Inner Arbor's Symphony Woods plan is certainly ambitious, but the recipe is seriously flawed and needs to be rethought, perhaps with fewer cooks involved.
The most basic problem is that the plan has no central theme. There is no architectural continuity among the various structures being proposed. Nor is there any axis or natural progression as one moves through the park.
The second problem concerns durability and maintenance. Structures in a public park take an enormous amount of abuse and need to be particularly robust and easy to repair if damaged. None of the proposed structures meet this standard. How would the Chrysalis be fixed were it struck by a falling tree branch in an ice storm? How long would the mirror-finished panels on the Butterfly last?
Finally there is safety and practicality. Would any parent feel comfortable turning a small child loose in the Maze structure? And the Picnic Table is only 24 inches off the ground — high enough for children to crawl under, but difficult for an adult to follow should the child get lost, frightened or otherwise in trouble. Furthermore, the Picnic Table is built around existing trees, and existing trees are not necessarily permanent. How would damaged, dying or diseased trees be removed from the structure? How would they be replaced? And do we really want several hundred feet of plastic AstroTurf laid out in Symphony Woods' natural setting?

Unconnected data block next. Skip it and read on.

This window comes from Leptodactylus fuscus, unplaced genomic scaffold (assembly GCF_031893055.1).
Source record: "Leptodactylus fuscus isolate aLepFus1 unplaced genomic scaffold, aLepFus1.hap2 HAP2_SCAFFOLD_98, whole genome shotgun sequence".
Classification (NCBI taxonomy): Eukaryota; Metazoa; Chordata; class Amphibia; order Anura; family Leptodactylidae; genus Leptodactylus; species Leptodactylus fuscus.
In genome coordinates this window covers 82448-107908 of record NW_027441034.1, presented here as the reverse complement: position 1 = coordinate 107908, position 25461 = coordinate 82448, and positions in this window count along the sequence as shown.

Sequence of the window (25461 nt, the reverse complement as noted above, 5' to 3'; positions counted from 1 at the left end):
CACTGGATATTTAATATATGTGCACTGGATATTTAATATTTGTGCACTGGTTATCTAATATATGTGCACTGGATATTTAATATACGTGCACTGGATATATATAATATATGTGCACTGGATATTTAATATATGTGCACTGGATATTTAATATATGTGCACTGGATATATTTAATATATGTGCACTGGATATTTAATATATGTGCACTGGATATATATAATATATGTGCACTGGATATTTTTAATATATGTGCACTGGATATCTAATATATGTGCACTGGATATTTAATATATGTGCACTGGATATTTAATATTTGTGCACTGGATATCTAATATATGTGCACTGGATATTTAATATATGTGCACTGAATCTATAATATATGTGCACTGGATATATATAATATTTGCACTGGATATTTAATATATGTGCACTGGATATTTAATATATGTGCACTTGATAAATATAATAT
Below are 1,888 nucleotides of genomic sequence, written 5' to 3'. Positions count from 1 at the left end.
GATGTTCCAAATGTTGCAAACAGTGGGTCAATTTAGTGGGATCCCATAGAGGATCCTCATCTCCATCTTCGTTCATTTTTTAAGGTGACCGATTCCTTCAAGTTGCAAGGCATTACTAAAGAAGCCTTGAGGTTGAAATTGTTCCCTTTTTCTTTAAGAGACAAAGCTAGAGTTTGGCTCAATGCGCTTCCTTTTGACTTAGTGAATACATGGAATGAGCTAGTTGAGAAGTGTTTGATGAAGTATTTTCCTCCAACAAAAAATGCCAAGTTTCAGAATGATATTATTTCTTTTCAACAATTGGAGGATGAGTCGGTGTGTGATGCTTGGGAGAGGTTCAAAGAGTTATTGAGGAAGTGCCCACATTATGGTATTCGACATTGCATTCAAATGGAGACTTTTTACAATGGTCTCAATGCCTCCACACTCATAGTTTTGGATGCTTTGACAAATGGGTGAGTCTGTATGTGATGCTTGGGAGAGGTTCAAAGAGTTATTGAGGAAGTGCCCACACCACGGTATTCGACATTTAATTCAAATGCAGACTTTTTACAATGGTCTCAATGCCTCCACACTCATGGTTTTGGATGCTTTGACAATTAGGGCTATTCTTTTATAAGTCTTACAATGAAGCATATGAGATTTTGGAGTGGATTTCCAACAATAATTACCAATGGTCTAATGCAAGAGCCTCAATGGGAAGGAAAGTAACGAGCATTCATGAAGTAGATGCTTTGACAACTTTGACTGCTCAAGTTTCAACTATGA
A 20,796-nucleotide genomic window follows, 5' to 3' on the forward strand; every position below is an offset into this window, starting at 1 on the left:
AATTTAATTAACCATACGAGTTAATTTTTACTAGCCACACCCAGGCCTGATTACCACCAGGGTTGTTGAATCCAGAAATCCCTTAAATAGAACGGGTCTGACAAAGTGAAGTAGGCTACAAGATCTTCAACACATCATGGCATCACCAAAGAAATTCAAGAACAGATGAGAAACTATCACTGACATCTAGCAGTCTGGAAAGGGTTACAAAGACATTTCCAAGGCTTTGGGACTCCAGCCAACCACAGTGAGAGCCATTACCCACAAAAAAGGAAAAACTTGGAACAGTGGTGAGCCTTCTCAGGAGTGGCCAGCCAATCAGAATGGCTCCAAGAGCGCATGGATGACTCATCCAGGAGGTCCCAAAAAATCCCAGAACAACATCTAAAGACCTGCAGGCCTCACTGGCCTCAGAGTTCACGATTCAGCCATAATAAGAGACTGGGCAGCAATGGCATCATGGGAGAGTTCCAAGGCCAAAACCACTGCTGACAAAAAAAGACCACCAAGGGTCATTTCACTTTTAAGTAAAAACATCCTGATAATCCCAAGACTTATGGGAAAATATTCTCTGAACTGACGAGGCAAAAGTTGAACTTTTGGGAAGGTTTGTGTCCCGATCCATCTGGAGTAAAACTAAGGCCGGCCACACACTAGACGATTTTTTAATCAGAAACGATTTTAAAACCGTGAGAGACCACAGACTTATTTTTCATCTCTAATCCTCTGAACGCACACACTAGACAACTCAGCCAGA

The plan being proposed does have some good features — the landscaping in particular stands out. However, the plan as a whole needs to be seriously reconsidered. We need a Symphony Woods that is beautiful, practical and financially feasible. The proposed plan simply doesn't do the job.
Ellicott CityCopyright © 2015, The Baltimore Sun